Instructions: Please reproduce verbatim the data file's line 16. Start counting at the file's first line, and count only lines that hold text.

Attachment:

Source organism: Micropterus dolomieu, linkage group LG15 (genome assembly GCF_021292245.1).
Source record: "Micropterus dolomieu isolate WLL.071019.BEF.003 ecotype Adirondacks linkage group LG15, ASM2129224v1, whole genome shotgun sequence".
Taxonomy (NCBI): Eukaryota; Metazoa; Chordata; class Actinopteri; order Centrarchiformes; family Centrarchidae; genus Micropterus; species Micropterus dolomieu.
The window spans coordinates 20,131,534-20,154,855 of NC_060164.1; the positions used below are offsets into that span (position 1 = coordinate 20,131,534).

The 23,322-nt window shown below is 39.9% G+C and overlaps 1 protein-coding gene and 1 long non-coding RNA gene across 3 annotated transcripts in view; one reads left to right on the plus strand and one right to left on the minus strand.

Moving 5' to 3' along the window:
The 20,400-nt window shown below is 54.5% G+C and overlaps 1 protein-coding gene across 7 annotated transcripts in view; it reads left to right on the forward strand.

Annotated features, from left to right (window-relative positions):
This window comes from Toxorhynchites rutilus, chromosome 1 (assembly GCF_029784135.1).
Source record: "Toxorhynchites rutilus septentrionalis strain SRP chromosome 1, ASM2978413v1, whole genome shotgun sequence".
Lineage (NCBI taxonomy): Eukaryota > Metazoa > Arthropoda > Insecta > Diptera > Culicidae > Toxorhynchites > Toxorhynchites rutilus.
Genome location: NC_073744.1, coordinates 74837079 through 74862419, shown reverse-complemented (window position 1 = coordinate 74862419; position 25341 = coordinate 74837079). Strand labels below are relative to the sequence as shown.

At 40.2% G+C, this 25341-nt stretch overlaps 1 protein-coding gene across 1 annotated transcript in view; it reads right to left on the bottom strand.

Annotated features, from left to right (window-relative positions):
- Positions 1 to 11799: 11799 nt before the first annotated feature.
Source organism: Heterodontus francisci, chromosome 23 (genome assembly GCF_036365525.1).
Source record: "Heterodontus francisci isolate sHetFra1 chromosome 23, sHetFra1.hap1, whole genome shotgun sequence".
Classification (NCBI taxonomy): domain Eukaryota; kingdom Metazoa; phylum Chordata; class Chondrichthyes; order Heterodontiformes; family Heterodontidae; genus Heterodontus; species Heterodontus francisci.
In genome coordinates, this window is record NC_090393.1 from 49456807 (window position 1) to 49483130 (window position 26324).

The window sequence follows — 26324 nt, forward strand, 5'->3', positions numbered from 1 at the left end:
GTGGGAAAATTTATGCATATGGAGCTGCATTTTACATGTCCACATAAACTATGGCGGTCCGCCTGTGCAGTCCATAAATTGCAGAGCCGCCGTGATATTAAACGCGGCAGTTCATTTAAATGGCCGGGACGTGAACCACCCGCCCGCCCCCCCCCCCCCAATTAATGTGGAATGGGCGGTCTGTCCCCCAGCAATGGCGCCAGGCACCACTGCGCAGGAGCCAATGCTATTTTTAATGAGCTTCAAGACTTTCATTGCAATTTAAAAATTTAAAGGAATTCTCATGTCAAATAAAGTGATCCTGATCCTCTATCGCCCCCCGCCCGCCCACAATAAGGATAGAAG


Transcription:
Source organism: Heterodontus francisci, chromosome 23 (genome assembly GCF_036365525.1).